Saturday, August 30, 2008


This weekend we have the time to explore without the energy to travel somewhere else. Hồ Chí Minh City kicks ass, but it's easy to put off for other adventures because it's always right outside. Today was one of the rare times we'd set aside for getting out into our city. We explored around the backpacker district some. It's tongue-in-cheek to call this exploration, really. We live at the intersection of Districts One and Three. We spend the vast majority of our time around town roaming these areas. These main downtown districts look pretty distinct: leafy trees, wide open parks, relatively clear sidewalks. The majority of town looks the opposite. Most of Saigon's French Colonial remains are in Districts One and Three. What's funny about using the word "explore" is that we never left our base Districts. First we saw a little art show somewhere near the bridge to District Four. This was post-utopian sci-fi sculpture, in aid of post-cinema photo constructions--all very white plastic. Local art shows I've seen have something in common: a stifling little gallery with under ten pieces. It feels strange to make plans to go to a gallery--get ready, leave the house, hail a cab--only to look at art for seven minutes. Both women behind today's tiny reception desk had leather-covered motorcycle helmets I found very compelling. After the show we wandered around the mazelike alleys of the backpacker district. It's only a tongue-in-cheek "district": travel agents, luggage vendors, bubble tea shops, tourist expectations accumulated around the cheap hostels. But warrens of tangled alleys wend between the main roads, accessing three-chair eastern hemisphere restaurants, barbers, and other, darkly mutable exotic spaces. It may be totally alien compared to where I live, but it's less than a mile from our apartment. [Cavin]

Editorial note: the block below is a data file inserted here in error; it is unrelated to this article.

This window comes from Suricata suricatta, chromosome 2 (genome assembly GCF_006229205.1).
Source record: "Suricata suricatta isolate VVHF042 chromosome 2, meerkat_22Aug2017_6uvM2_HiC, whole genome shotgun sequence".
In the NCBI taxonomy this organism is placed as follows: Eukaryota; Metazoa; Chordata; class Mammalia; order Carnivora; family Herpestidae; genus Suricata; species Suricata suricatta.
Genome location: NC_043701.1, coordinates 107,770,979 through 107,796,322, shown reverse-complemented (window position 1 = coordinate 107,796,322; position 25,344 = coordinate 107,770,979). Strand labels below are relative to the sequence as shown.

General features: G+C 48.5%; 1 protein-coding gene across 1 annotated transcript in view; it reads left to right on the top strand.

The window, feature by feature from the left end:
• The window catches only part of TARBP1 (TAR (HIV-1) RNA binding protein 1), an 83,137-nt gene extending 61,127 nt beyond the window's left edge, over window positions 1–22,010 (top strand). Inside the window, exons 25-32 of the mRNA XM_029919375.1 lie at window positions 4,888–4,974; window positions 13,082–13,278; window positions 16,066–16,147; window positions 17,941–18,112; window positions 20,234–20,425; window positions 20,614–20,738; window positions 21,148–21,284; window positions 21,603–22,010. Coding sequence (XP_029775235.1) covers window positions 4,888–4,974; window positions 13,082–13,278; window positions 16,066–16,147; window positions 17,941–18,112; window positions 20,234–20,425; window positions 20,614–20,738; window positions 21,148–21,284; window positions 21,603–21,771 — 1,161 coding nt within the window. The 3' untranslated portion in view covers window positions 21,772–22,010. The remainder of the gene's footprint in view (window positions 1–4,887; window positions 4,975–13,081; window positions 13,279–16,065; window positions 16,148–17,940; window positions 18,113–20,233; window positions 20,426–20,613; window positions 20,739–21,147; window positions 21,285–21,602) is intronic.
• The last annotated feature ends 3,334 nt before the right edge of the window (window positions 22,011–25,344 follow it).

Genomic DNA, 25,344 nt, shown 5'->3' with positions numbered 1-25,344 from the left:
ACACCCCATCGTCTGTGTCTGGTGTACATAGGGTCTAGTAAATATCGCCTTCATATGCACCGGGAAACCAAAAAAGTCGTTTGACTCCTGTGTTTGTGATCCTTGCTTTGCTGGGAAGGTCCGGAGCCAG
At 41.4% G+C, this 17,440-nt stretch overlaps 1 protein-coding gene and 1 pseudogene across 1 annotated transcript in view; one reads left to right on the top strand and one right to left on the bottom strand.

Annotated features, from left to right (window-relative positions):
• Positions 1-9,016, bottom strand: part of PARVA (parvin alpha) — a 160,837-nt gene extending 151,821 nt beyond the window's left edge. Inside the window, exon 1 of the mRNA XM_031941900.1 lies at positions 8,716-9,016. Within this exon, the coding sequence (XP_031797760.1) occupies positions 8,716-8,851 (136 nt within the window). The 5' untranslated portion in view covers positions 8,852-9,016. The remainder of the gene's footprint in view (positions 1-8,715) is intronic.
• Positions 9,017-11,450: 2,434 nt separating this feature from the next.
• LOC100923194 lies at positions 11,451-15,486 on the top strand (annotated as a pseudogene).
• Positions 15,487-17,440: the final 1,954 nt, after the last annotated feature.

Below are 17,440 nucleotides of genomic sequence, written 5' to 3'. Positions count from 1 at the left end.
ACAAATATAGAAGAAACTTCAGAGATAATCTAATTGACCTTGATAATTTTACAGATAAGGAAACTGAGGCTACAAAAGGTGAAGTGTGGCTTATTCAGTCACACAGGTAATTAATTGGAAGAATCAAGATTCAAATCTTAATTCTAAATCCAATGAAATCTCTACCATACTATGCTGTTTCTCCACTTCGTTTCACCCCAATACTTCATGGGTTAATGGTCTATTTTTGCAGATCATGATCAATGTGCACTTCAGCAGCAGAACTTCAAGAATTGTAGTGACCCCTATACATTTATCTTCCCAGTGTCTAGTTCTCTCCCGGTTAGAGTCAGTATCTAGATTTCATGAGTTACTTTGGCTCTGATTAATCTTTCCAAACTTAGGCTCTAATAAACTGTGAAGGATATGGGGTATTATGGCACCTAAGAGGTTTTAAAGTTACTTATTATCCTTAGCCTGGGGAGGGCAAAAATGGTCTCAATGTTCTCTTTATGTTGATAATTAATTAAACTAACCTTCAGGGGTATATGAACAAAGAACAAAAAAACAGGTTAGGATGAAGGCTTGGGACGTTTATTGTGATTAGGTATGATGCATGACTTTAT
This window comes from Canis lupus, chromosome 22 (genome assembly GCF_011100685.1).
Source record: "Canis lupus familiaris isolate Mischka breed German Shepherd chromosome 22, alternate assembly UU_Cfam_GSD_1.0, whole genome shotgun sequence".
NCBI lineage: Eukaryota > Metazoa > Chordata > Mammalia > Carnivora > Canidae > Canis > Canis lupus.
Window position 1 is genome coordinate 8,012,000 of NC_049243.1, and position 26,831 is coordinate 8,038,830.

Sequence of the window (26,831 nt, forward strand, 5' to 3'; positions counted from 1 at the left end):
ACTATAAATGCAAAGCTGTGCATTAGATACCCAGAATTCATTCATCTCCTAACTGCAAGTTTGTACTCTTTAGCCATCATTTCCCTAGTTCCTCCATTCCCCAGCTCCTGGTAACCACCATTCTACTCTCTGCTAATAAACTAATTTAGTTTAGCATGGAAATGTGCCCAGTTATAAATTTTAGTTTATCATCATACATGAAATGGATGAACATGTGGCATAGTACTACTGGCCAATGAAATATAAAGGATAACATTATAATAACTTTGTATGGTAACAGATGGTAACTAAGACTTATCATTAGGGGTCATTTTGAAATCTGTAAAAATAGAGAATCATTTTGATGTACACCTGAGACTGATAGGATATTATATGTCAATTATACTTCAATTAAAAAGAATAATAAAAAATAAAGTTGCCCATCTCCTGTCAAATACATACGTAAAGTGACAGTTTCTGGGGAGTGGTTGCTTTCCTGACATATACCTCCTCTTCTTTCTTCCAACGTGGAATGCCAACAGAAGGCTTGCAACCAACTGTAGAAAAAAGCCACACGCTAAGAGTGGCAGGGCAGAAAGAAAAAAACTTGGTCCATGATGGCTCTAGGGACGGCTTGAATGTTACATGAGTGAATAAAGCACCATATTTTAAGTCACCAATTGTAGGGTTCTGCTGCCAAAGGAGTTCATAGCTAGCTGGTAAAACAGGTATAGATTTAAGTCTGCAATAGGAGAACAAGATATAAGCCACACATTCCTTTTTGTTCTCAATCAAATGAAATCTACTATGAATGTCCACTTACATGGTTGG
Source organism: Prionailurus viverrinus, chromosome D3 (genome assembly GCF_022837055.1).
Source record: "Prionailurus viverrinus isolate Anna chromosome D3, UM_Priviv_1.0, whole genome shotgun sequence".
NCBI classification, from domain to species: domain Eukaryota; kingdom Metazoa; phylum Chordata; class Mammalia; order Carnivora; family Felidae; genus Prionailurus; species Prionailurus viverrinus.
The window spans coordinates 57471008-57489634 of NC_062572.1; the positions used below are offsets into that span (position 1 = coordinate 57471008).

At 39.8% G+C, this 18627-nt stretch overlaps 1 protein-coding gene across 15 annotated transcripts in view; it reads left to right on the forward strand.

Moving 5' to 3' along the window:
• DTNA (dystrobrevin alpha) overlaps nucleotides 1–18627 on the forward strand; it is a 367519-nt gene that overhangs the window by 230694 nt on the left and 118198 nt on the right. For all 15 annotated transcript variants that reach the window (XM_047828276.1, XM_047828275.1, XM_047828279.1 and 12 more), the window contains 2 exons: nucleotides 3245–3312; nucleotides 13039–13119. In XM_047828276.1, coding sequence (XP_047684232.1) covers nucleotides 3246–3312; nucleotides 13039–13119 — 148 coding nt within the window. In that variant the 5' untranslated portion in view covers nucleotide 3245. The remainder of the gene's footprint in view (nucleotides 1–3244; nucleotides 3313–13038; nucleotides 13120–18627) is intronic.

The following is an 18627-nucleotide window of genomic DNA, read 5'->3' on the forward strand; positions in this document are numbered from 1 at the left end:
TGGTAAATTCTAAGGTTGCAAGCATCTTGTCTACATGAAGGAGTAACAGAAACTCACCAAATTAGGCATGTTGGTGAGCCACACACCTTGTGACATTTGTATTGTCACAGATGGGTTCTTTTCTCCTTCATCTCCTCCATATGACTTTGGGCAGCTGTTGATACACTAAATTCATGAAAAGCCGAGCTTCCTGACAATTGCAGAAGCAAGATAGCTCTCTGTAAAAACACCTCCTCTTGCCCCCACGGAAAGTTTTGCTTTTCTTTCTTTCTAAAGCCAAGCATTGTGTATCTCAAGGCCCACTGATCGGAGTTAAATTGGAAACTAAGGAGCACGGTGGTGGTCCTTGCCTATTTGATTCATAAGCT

Friday, August 29, 2008